Beginning around the time I started this blog in 2013 I made a decision to try to avoid all drug-sponsored information.
This meant, among other things, not participating in the lunches that various pharmaceutical reps sponsored in our office and not going to drug-sponsored dinners.
I consider this part of a healthy skepticism and I wrote in a previous post
” I realized that any time I spent listening to a heavily biased pharmaceutical representative promoting their product was replacing and/or competing in my brain with information about medications and diseases from unbiased sources. In subtle ways, even to the most ethical doctors, this has been shown to effect prescribing practice. If it didn’t, these companies would not be spending billions promoting their drugs directly to doctors.”
Today, I’m looking at a typical flier that was put on my desk for a “Program” at Stoney River Legendary Steaks in Chesterfield and pondering if I should attend.
I shall lay out the specifics and let my readers decide via a poll.
Topic of the Program: Expensive New Cholesterol Lowering Drug
The topic is “Praluent (alirocumab) Injection: Achieving Further LDL-C Control With two different doses.”
Praluent is one of two new cholesterol lowering drugs that are being very heavily promoted to physicians right now.
I have found it nearly impossible to avoid print advertisements for Repatha, the other new cholesterol lowering drug as large print advertisements often cover the scientific journals that I read.
Both of these drugs are made from mouse antibodies, require injections either monthly or twice monthly and work on the PCSK9 receptors (I touched on this on one of my posts from the ACC meeting in March) to lower LDL or bad cholesterol by 60%.
Both are going to be really expensive and are expected to boost dramatically revenues from the companies making them. Amgen, the company selling Repatha will charge 14,000$ per year and Sanofi/Regeneron the companies marketing Praluent will be in the same range.
I’ve been reading about them and talking to a few patients who I thought would be good candidates since they were approved earlier this year.
However, I’ve scrupulously tried to avoid having my brain filled with information provided by pharmaceutical representatives or articles written by physicians heavily under the sway of the companies making these drugs.
I want to make my treatment decisions based totally on unbiased information, preferably the original studies which establish efficacy.
The Inherent Bias of Drug-Sponsored Dinner Talks
I’ve been to a lot of these drug-sponsored dinner talks prior to 2013 and I know that the information presented is very biased. The allure for physicians is a free dinner at a fancy steakhouse with unlimited glasses of good wine. While we are chowing down we get to hear information on a new drug presented by a physician who is typically being paid thousands of dollars by the drug company to give a 45 minute presentation of slides that were created by the drug company.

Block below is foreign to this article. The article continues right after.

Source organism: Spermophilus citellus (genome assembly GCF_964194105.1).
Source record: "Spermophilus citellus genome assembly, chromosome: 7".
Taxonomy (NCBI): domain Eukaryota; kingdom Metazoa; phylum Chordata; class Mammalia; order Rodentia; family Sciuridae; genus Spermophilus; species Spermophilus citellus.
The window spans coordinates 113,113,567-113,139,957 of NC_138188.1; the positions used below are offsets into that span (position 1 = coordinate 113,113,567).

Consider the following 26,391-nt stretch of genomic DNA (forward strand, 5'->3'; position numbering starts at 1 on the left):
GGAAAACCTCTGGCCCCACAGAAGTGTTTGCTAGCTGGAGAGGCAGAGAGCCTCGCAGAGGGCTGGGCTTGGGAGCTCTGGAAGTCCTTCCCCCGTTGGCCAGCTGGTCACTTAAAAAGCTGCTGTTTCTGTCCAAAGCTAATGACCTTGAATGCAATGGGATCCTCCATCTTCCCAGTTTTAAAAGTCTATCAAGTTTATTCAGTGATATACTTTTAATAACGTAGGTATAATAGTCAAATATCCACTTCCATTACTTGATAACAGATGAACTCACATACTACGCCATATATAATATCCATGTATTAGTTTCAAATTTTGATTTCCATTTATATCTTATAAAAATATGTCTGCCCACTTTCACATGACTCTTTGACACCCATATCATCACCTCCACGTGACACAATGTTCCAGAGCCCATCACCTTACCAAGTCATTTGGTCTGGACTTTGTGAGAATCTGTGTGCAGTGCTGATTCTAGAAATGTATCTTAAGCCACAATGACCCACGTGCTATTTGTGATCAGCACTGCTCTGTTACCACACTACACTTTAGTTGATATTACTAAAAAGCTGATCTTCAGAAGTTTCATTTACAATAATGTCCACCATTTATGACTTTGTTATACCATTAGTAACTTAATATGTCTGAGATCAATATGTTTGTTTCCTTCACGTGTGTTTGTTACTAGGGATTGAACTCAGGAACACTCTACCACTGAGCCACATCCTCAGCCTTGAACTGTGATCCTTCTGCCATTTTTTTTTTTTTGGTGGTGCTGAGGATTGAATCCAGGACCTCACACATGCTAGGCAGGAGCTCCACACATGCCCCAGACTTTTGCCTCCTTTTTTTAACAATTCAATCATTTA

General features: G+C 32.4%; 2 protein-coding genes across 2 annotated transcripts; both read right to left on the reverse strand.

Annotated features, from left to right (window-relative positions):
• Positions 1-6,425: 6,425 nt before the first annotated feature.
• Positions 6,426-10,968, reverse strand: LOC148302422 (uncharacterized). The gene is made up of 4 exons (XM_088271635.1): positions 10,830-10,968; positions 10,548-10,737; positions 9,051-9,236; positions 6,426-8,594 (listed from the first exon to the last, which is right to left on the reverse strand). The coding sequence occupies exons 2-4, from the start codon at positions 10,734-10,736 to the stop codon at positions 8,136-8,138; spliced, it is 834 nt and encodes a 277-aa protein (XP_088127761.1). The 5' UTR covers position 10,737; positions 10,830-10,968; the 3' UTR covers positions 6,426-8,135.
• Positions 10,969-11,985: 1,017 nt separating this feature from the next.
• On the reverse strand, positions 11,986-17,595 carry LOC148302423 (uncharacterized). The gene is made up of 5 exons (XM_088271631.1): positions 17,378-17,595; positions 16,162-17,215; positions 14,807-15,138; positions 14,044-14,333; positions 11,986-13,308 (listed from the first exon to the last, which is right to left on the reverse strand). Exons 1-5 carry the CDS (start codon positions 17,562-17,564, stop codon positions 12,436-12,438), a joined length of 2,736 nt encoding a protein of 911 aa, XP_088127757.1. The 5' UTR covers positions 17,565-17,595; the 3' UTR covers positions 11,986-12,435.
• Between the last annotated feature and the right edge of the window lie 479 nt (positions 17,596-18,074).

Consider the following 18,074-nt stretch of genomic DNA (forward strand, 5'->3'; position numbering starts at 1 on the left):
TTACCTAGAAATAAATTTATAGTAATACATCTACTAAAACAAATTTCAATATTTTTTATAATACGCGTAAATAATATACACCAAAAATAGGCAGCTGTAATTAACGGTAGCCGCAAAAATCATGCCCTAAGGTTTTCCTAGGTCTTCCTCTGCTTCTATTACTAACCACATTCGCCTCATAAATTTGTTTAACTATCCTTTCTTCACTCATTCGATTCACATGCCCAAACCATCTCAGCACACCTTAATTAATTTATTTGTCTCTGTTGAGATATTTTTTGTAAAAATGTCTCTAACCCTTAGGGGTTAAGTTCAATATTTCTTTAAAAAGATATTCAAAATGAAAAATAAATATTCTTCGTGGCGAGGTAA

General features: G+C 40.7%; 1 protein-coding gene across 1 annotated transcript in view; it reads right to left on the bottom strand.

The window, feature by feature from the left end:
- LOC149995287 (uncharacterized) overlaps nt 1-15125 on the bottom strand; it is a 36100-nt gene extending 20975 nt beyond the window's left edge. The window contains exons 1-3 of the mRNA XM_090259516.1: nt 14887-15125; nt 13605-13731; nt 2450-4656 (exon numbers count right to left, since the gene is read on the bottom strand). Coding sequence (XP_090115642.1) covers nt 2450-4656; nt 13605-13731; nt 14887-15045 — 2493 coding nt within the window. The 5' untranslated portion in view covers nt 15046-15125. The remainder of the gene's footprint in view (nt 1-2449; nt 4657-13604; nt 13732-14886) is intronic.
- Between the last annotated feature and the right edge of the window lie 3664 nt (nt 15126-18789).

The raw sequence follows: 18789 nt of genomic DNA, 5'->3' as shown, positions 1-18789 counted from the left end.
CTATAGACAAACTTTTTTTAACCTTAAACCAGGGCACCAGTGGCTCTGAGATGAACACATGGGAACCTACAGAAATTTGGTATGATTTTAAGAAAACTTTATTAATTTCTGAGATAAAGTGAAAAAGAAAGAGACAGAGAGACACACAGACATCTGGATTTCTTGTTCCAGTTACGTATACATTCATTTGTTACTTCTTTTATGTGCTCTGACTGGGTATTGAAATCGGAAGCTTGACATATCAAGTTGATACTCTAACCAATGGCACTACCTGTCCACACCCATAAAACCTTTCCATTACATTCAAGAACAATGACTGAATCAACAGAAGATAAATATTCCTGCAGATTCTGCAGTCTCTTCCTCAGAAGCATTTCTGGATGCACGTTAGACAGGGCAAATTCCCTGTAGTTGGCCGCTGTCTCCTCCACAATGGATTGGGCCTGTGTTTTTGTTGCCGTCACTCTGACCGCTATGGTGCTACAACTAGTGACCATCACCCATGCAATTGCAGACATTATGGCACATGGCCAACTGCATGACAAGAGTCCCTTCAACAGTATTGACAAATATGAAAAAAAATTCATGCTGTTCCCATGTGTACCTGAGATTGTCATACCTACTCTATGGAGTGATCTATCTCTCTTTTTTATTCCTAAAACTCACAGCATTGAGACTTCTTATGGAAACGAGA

Said physician may have absolutely no special expertise in the area being discussed but has usually been to “speaker-training” meetings sponsored by the drug company where he/she undergoes intense training on the condition being treated and the drug’s effects and side effects. Typically the physician is paid several thousand dollars for attending these meetings with all expenses covered.
Dr. Bernard McGuire, an internist at Mercy Hospital here in St. Louis will be presenting the slides. You can check out his prescribing profile (or any doctor for that matter) here,
You can also enter his name in to Pro Publica’s “Dollars for Docs” database here. If you do you will discover that between August 2013 and December 2014 he received $60,000 dollars from Pfizer for giving talks about the new anticoagulant Eliquis.
He received between $1100 and $2500 dollars for each one of these talks.
(You can also enter my name in and see that I have been reported as receiving $227 dollars from drug or device companies. I maintain this is an error since I haven’t participated in the drug sponsored lunches in my office they are listing).
The End Result
As a physician I feel compelled to keep up to date on the latest developments in medicine that have the potential to help my patients. This certainly includes learning about new medications.
The information presented at drug-sponsored dinners is generally accurate and most physicians feel that they are not biased by attending these functions.
However, the combination of all of the insidious ways that drug companies bombard physicians with information about new drugs likely leads to over prescribing and irrational exuberance about their safety and effectiveness.
Should the skeptical cardiologist keep up his purist stance on avoiding drug-sponsored drug information or should he savor the steak and fine red wine while soaking up potentially biased but possibly life-saving information?